Published 18th September 2020
Can an employer change terms in an employee’s contract?
A ‘fire and rehire situation usually arises when an employer needs to make a change to contracts of employment. An employer can vary terms in employees’ contracts if;
- They have a clause in the contract that allows them to do so, e.g a flexibility clause or variation term
- If they seek the employee’s agreement
An employer can force employees to agree to a new contract, however, this should be the last resort and an employer should consider the risk of legal action if this is not done fairly or legally and if it is not done with reasonable notice.
Employees should check if there is a variation term in their contract if so, check the wording of the term to see what this allows the employer to specifically change, whether they need to provide you with notice and whether there is a certain process that needs to be followed for such change. Without such a clause, an employer will need to agree with the employee any changes before they are made. Even where there is a clause, it does not mean the employer can simply change this overnight without even notifying the employee, there should be a consultation and sufficient notice of the change.
Can an employer fire and rehire under new terms and engage them in a new contract?
If an agreement cannot be reached and the changes are absolutely necessary to be made, then the employer may end a contract and re-employ someone on new terms and conditions. This is legal for the employer to do as a last resort after making every effort to try and reach an agreement with the employee.
Should the employer proceed to firing and rehiring then they must do the following;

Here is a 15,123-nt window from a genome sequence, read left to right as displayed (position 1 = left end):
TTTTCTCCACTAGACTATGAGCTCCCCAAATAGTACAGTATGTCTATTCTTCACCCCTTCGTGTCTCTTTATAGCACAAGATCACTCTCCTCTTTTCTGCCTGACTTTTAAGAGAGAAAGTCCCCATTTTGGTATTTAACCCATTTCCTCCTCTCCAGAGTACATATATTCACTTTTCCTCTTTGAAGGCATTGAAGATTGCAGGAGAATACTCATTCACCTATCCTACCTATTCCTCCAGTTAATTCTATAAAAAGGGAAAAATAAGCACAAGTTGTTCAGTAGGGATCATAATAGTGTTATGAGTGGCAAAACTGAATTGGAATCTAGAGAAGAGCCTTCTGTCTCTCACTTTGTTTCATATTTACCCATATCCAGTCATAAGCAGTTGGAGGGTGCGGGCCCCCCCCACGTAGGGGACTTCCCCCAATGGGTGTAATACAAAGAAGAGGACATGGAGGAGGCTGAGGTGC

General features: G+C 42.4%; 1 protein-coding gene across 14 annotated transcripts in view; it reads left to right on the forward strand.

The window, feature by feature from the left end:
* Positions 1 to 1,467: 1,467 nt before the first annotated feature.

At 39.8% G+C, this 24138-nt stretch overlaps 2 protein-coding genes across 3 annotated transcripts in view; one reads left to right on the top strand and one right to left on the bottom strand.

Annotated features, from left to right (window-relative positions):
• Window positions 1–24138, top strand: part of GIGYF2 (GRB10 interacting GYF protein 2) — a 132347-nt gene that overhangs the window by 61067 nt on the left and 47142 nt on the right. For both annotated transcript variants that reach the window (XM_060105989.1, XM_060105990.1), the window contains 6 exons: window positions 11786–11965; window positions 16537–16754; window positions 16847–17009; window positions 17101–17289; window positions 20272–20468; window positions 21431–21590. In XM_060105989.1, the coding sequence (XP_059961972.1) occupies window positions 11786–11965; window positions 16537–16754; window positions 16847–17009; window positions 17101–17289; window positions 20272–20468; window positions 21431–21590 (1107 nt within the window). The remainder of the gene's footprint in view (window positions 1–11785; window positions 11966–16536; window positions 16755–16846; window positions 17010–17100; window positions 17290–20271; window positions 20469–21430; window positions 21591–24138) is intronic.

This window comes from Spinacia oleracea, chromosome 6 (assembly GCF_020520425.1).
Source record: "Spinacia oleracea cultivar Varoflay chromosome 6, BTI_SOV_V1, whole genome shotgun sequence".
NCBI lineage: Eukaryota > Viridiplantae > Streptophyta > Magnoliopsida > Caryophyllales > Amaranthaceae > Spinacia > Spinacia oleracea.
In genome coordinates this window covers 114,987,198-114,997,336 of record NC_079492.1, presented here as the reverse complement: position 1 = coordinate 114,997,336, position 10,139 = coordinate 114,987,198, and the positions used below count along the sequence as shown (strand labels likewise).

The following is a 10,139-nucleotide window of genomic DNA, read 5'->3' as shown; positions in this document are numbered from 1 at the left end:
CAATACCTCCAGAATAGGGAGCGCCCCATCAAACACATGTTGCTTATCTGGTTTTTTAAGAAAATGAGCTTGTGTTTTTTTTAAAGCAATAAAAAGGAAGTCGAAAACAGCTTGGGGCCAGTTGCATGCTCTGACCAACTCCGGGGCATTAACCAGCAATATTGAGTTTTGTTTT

- fairly dismiss employees from the first contract. This means they must have a fair reason and follow a fair process, depending on what the reason for the dismissal is.
- provide the affected employees with enough notice e.g contractual or statutory notice (1 week for every week worked up to a maximum of 12 weeks)
- consider the legal risks of doing so as employees can potentially take a case to a tribunal and claim; breach of contract or unfair dismissal should the correct procedure not be followed.
- ensure there is a sufficient gap between the old and new role
If an employee feels as though they have been unfairly dismissed from their old contract, then they may have a claim for unfair dismissal.
NOTE – An employee must have 2 years continuous employment with that employer to be able to make a claim to the tribunal and they must bring a claim within 3 months for the termination date.
It is likely to be found that if the new contract starts immediately, or shortly after the old one ends that the employee will have preserved continuous employment.
It is important for an employer that if you are thinking of firing and rehiring someone or a number of employees to seek legal advice to ensure you are making the right decision and to reduce the risk of legal difficulties as the circumstances are very fact-specific and there may be another way to approach the situation.
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